Like most Singaporean males, I have a bunch of rowdy army friends, with whom I literally shared thick and thin, and shed sweat and blood. I've definitely have come a long way since the age of uninhibited, profuse cursing and swearing (Hokkien included). Yet when we met up recently for dinner and coffee, it felt just like good ol' times. Apart from a newly minted degree and more girl-related stories, nobody seemed to have changed much outwardly.
Amazingly, the entire evening's conversation revolved round that gruelling and trying 2.5 years of our lives which took place about 5 years ago. Haven't 25yo's who have spent a good 4 years on an, at the very least, eventful university education got anything better to talk about?? From the way we were reminiscing, these events seemed to have occured just yesterday.
Perhaps I've erased from memory all remnants of the trauma of temporarily losing my individuality and freedom in submitting to authority and a highly disagreeable system. But recalling numerous memorable incidents and colourful characters I'd met during NS did bring back many a chuckle or even a guffaw. And undeniably a warm fuzzy feeling.
*cue canned audience going "awwww"*
Once again, I'm reminded of the power of shared historical experience. In this case, one that is so intense and unique - physically, emotionally, and psychologically - and has left us with indelible collective memories to be laughed and joked about. From camou-sticks to maggie mee to hammocks to smelly berets, from acronymns to codewords to soldiers' creeds to infamous phrases, from a rat-infested camp to guard duty patrols to local training grounds to overseas training trips, from the mundane to the peculiar... Every detail was recollected and savoured, including the infamous mistimed curse muttered by one guy under his breath that aggravated an already furious barrage of corporal punishment.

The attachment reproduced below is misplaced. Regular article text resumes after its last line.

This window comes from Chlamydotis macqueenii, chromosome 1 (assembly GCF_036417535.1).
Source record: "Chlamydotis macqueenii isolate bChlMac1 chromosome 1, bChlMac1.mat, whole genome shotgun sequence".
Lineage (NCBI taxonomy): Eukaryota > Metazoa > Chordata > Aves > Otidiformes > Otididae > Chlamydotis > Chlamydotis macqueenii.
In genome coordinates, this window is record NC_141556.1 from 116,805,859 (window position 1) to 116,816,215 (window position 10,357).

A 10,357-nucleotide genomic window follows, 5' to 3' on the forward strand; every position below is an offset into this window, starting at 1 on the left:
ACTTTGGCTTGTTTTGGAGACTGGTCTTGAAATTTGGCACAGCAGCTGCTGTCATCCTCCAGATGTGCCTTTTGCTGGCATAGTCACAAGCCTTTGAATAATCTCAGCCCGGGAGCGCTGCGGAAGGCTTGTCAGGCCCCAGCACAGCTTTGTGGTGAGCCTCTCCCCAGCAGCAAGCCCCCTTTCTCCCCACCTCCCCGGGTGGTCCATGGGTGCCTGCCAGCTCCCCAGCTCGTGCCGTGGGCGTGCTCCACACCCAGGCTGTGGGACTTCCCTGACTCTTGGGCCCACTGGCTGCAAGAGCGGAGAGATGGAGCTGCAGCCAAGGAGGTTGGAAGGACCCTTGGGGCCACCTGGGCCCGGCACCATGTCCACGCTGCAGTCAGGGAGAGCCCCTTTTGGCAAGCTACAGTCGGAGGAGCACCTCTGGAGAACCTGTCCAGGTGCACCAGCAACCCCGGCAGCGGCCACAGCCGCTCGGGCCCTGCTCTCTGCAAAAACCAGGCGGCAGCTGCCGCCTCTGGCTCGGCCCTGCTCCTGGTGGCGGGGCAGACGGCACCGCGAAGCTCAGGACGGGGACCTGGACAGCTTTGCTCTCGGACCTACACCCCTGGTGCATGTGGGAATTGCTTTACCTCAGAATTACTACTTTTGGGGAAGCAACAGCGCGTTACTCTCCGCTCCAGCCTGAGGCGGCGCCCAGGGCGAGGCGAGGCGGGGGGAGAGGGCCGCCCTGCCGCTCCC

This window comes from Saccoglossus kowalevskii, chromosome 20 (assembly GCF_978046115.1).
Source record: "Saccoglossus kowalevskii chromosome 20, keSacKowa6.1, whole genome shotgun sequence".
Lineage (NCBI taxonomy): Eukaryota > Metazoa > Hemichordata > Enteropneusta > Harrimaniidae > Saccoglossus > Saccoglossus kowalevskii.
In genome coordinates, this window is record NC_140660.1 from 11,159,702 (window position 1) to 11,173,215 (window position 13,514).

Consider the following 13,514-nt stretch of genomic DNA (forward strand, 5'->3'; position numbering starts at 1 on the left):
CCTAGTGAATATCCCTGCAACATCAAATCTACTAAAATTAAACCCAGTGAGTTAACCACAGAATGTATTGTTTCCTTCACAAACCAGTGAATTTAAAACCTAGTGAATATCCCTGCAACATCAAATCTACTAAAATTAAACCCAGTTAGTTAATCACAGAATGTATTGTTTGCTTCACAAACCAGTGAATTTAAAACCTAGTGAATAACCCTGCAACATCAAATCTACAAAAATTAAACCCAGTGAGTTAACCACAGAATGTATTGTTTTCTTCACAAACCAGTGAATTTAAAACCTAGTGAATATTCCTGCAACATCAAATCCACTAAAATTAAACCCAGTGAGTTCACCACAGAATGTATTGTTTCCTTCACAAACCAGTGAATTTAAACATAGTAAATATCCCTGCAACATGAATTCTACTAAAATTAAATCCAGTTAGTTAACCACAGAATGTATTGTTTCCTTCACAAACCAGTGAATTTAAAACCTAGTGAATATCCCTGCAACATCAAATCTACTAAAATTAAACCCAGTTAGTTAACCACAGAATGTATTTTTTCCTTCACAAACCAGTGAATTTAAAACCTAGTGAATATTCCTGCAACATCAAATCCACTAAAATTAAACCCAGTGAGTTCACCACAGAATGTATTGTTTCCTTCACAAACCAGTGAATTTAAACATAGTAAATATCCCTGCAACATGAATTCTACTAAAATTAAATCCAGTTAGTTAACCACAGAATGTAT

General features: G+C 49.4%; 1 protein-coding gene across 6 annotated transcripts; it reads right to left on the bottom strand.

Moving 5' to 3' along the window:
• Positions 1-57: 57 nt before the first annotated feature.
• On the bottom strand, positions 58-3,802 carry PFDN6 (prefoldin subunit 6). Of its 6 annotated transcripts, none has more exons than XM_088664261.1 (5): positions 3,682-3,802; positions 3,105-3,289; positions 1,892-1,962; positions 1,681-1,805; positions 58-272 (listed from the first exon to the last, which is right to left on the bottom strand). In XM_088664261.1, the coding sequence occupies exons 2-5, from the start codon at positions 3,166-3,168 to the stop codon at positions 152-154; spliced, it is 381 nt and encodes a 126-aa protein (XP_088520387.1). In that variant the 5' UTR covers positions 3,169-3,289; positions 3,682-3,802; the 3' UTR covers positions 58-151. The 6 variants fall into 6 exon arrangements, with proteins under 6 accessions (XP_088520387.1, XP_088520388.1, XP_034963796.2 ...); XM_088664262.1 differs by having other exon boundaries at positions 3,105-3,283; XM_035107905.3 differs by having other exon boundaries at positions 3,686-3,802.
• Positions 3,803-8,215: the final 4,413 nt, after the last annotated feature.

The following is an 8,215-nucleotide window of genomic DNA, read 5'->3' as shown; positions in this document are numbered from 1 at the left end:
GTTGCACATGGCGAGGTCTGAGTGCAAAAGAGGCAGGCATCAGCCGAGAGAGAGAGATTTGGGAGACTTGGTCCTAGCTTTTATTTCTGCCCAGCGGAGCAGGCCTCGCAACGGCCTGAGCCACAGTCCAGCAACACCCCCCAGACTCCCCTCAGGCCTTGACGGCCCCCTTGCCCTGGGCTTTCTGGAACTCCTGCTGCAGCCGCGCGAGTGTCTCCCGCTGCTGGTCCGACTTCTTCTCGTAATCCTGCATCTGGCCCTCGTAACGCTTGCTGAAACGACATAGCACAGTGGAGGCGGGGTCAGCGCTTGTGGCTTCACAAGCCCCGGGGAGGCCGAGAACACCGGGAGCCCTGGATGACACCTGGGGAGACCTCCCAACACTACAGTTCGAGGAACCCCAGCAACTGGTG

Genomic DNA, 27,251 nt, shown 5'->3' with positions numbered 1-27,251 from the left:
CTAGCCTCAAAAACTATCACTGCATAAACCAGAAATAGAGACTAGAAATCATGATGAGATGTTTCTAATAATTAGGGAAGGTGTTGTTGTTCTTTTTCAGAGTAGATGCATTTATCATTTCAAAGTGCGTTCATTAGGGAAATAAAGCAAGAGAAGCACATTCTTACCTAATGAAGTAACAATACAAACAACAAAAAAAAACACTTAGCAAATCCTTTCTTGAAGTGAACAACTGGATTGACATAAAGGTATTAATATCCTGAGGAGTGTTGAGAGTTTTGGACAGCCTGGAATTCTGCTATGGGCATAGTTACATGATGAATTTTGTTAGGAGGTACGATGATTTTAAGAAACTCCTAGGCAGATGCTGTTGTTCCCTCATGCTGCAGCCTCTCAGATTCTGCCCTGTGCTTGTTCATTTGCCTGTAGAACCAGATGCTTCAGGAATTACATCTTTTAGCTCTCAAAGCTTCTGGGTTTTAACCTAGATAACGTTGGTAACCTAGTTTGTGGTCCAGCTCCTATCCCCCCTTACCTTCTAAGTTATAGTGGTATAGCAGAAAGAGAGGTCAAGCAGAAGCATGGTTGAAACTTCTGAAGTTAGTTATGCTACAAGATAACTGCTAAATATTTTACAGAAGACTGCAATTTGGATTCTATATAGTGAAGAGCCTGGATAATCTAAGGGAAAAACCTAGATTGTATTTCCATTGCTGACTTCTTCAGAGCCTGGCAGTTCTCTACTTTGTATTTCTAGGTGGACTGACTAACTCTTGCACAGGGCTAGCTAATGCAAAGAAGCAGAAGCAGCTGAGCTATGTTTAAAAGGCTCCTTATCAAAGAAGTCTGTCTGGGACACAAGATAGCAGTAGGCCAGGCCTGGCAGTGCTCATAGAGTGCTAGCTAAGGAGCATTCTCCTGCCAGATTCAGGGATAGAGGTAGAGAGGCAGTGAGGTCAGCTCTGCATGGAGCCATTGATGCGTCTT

My personal most unforgettable experience? Once, during a training exercise deep into the night, my team was unfamiliar with the terrain and had to resort to bashing (an NS term for insistently moving - sometimes hacking - through thick vegetation with connotations of foolhardiness) through a tapioca patch - its indomitable branches, the bane of all NS men. It took us almost an hour to clear through about 100 to 200 meters of it. At the end of it, I remember looking up and seeing HDB flats in the horizon. I imagined their residents all tucked under their covers, warm and cosy, and snoring through the night, while here I was - cold, wretched, and exhausted - suffering the glory of proudly serving the nation.
But it's true what they say, NS is a rite of passage, filled with eye-opening sights (and smells) and experiences. At the end of the day, beyond a greater wisdom, I know I have gained a group of reliable and trustworthy guys that I can count on as friends.
*cue canned audience going "awwww", followed by applause and cheers*